Twitter for Android review
We review Twitter for Android, the official social networking client for Google's platform
If the world of social media 2010 will be significant as the year in which Twitter finally stepped in and took control of its mobile future.
After months of allowing third-party Twitter clients to rule the roost on mobile devices the big bird has finally produced its own applications for both the iPhone and Android platforms.
While the iPhone edition is in reality a third-party app with a fresh like of paint, the Android variant is a whole new ball game.
Build from the ground up by Twitter’s talented team of developers, it manages to effortlessly replicate the appearance of the full-blown site and offer users a wide range of time-saving tricks and other features – but is it worth jettisoning your old client just yet?
Although every Twitter app is different in its own little way, most have subscribed to a pretty standard template.
Your timeline is your main screen and pretty much all activity takes place on this on display.
Twitter for Android is different - it offers up a main menu from which you can perform various tasks such as visiting your timeline, looking at tweets which mention your name or perusing any pre-formatted lists you may have.
However, the biggest draw of this new home screen is the trending cloud which appears at the bottom of the display.
Various keywords and hash-tagged items appear as speech bubbles and tapping one brings up a list of tweets relating to that subject.
It’s a throwaway feature which you probably won’t use all that often but it does come in handy when you’re at a loose end and want to see what others are discussing.
In terms of functionality Twitter for Android covers all of the basics.
You can shorten URLs within the app, upload images from your phone’s gallery (or take an entirely new image to attach to a tweet), add in the names of other users via a separate menu and even geo-tag your tweets. In a rather neat move, uploaded images are displayed as thumbnails within your timeline – just as they are on the proper Twitter website.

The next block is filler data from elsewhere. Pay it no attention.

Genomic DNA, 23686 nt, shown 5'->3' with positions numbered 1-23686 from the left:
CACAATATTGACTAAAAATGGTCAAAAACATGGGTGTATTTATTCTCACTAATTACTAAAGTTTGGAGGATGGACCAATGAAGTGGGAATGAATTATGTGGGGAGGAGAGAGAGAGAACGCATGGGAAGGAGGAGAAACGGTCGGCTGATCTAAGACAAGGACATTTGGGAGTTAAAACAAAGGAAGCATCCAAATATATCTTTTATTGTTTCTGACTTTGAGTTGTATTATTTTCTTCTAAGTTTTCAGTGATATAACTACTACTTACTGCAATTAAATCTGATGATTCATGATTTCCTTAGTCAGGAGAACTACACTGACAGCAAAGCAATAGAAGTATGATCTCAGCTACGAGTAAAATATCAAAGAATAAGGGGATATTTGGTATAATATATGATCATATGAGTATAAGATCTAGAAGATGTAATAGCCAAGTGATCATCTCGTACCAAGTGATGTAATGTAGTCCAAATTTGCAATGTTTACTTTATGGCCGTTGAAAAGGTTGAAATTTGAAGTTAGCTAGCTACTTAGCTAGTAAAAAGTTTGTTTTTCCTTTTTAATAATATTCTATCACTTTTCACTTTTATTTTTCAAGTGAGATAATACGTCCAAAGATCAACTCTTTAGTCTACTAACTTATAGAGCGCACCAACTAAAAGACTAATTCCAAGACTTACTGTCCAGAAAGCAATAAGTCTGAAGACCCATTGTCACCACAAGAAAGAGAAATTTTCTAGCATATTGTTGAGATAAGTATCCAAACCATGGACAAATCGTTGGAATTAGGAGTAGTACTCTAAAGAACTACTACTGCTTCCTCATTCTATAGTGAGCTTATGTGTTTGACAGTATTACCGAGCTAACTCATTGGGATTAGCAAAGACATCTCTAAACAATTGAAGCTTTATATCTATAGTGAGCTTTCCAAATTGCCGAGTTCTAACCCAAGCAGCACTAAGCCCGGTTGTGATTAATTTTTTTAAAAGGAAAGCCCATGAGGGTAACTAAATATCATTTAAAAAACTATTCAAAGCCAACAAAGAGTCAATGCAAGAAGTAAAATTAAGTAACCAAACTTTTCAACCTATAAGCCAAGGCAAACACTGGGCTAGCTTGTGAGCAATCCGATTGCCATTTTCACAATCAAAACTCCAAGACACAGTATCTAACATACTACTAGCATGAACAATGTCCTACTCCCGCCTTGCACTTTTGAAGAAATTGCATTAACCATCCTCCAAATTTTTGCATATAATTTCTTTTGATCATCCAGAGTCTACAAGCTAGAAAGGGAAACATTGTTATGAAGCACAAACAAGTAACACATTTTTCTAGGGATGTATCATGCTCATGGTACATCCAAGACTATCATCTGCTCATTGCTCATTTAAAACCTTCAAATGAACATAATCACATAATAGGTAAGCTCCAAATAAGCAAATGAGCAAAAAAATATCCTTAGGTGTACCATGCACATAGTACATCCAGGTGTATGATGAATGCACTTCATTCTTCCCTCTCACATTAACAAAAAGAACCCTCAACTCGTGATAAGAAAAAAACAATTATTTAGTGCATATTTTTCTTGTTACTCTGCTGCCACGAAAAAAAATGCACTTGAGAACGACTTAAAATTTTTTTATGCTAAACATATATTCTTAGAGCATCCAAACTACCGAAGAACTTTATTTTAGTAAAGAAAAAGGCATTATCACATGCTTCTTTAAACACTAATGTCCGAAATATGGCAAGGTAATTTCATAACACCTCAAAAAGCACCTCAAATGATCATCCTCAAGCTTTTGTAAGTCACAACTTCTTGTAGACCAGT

On the subject of geo-tagging, Twitter for Android also features the ability to view a world map showing the locations of the people you’re following.
Although the general apathy towards tagging tweets makes this a little bit redundant, it’s a great touch and could prove very useful as Twitter users begin to adopt location-based social networking habits fostered by apps such as FourSquare.
Retweeting works as it does on Twitter’s official site – instead of allowing you to edit the contents of a tweet, it merely re-posts it in its entirely to your timeline so your followers can see it.
The old-fashioned “RT” method isn’t available and isn’t likely to come in future updates as Twitter wants everybody to adopt the new “native” retweet system. Progress is all very well but this move might present something of a stumbling block for dedicated Twitter users.
Compared to some of the more established Twitter clients out there, like Seesmic and Twidroid, Twitter for Android is somewhat lacking in features and customisation opportunities.
It’s also a little slow and unstable. Posting a tweet can sometimes take a few seconds and it’s not uncommon to witness error messages when both posting and attempting to download tweets to your timeline.
If you’re currently comfortable with the Twitter client you use then we’d advise you stick with it until Twitter for Android is a little more mature and has a few more revisions under its belt.
As it stands this official app is certainly polished and very intuitive, but it’s not worth ignoring all other options just yet.